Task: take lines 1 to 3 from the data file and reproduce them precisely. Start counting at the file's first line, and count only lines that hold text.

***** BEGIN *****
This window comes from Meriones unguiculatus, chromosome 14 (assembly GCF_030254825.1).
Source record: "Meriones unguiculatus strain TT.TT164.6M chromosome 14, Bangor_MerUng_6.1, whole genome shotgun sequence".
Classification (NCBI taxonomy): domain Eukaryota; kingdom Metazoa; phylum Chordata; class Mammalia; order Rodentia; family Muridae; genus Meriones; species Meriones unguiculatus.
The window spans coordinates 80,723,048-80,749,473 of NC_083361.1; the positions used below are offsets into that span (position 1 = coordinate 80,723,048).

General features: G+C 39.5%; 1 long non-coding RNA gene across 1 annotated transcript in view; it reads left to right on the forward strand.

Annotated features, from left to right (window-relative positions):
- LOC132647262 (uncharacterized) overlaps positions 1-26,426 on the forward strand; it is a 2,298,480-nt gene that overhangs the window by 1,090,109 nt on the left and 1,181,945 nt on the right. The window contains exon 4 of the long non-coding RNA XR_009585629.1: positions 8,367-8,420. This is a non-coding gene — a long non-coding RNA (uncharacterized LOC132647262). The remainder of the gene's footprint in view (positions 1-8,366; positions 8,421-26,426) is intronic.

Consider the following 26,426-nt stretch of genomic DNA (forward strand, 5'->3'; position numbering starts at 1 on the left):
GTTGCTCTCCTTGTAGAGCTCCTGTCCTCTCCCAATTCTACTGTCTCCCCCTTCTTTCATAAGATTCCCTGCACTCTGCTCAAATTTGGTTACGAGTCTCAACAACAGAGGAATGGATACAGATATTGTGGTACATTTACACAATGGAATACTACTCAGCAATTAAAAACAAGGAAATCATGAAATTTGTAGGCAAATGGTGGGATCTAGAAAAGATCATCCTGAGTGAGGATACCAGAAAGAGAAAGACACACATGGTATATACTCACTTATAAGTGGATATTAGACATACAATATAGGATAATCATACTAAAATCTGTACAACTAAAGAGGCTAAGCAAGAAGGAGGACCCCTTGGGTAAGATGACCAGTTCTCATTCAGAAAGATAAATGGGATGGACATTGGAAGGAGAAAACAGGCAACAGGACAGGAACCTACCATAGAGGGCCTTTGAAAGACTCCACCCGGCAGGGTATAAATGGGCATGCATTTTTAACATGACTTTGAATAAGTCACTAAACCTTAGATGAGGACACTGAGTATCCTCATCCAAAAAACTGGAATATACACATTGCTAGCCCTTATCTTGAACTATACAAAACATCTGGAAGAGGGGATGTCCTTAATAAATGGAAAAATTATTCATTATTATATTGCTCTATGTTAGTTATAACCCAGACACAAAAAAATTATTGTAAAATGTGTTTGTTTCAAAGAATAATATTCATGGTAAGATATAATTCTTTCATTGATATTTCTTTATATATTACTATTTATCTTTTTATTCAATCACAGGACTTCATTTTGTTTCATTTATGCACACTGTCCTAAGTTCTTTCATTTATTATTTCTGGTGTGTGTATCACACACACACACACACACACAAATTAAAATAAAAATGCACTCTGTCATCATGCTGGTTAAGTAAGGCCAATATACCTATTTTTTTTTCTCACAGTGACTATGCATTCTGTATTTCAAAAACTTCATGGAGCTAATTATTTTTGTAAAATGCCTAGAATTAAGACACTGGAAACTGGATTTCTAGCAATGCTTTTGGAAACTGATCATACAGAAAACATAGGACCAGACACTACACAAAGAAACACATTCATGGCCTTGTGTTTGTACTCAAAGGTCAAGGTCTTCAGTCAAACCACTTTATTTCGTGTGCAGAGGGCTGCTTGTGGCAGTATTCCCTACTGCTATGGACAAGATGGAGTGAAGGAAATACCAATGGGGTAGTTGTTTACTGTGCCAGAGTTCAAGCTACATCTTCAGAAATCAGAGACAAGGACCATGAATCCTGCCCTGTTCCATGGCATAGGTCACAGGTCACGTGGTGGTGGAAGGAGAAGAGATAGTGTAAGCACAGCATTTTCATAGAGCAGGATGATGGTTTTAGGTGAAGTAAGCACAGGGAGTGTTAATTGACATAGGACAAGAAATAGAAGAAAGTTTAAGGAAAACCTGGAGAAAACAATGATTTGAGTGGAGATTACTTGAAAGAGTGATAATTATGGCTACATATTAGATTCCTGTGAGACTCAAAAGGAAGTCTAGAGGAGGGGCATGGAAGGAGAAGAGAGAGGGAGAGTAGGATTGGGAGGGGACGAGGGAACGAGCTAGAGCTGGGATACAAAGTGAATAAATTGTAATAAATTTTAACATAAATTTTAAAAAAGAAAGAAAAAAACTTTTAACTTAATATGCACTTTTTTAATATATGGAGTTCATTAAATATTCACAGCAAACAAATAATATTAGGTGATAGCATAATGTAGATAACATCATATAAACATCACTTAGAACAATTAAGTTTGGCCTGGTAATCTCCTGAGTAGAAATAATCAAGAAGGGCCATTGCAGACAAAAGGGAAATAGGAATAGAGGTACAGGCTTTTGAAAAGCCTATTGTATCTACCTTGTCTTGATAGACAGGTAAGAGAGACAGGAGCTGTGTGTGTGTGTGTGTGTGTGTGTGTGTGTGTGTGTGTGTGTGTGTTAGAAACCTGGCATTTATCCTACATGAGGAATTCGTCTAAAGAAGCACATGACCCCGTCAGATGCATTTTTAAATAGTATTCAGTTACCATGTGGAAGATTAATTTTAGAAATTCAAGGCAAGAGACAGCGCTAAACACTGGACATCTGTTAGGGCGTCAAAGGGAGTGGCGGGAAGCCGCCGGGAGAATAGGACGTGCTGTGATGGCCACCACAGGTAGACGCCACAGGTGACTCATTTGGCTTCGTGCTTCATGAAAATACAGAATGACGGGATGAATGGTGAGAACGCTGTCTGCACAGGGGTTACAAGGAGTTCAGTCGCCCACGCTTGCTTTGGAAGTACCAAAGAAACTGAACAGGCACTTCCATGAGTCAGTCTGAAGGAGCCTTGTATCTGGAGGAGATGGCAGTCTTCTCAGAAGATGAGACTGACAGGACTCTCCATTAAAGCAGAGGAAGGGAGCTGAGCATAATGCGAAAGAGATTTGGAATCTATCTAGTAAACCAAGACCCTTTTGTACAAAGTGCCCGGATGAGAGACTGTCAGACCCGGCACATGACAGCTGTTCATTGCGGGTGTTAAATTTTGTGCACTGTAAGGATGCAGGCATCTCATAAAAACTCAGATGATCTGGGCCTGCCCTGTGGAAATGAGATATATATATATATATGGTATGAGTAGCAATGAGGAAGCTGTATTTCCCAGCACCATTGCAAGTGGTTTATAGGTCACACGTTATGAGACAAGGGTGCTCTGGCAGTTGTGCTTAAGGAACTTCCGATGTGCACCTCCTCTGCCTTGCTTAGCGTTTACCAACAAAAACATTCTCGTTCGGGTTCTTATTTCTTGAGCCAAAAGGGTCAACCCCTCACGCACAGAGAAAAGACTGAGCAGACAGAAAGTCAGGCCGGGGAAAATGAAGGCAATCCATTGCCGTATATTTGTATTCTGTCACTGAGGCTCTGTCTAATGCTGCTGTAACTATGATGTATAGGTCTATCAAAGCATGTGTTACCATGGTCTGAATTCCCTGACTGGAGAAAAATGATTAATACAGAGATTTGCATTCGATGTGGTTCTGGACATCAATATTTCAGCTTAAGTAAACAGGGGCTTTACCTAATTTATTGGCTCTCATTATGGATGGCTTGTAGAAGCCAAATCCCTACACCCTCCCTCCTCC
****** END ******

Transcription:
This window comes from Meriones unguiculatus, chromosome 14 (assembly GCF_030254825.1).
Source record: "Meriones unguiculatus strain TT.TT164.6M chromosome 14, Bangor_MerUng_6.1, whole genome shotgun sequence".
Classification (NCBI taxonomy): domain Eukaryota; kingdom Metazoa; phylum Chordata; class Mammalia; order Rodentia; family Muridae; genus Meriones; species Meriones unguiculatus.